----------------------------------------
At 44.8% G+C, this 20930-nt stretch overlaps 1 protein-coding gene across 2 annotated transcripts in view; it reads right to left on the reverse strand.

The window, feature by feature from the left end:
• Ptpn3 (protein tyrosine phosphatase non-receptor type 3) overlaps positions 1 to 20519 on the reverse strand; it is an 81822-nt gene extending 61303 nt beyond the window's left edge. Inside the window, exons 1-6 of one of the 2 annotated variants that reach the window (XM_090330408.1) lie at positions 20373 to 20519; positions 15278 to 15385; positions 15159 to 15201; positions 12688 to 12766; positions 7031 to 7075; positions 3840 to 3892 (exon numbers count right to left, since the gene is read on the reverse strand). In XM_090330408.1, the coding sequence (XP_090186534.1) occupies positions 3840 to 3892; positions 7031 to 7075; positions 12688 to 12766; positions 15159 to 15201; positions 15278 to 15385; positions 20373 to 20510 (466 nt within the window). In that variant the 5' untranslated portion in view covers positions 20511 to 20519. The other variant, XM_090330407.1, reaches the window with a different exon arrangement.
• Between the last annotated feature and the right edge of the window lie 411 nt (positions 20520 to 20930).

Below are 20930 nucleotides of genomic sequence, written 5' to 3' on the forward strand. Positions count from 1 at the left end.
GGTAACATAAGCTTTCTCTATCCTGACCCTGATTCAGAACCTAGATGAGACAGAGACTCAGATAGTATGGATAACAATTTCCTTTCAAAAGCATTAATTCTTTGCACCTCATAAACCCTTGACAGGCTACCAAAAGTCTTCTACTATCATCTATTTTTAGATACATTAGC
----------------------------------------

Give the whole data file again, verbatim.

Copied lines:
At 44.8% G+C, this 20930-nt stretch overlaps 1 protein-coding gene across 2 annotated transcripts in view; it reads right to left on the reverse strand.

The window, feature by feature from the left end:
• Ptpn3 (protein tyrosine phosphatase non-receptor type 3) overlaps positions 1 to 20519 on the reverse strand; it is an 81822-nt gene extending 61303 nt beyond the window's left edge. Inside the window, exons 1-6 of one of the 2 annotated variants that reach the window (XM_090330408.1) lie at positions 20373 to 20519; positions 15278 to 15385; positions 15159 to 15201; positions 12688 to 12766; positions 7031 to 7075; positions 3840 to 3892 (exon numbers count right to left, since the gene is read on the reverse strand). In XM_090330408.1, the coding sequence (XP_090186534.1) occupies positions 3840 to 3892; positions 7031 to 7075; positions 12688 to 12766; positions 15159 to 15201; positions 15278 to 15385; positions 20373 to 20510 (466 nt within the window). In that variant the 5' untranslated portion in view covers positions 20511 to 20519. The other variant, XM_090330407.1, reaches the window with a different exon arrangement.
• Between the last annotated feature and the right edge of the window lie 411 nt (positions 20520 to 20930).

Below are 20930 nucleotides of genomic sequence, written 5' to 3' on the forward strand. Positions count from 1 at the left end.
GGTAACATAAGCTTTCTCTATCCTGACCCTGATTCAGAACCTAGATGAGACAGAGACTCAGATAGTATGGATAACAATTTCCTTTCAAAAGCATTAATTCTTTGCACCTCATAAACCCTTGACAGGCTACCAAAAGTCTTCTACTATCATCTATTTTTAGATACATTAGC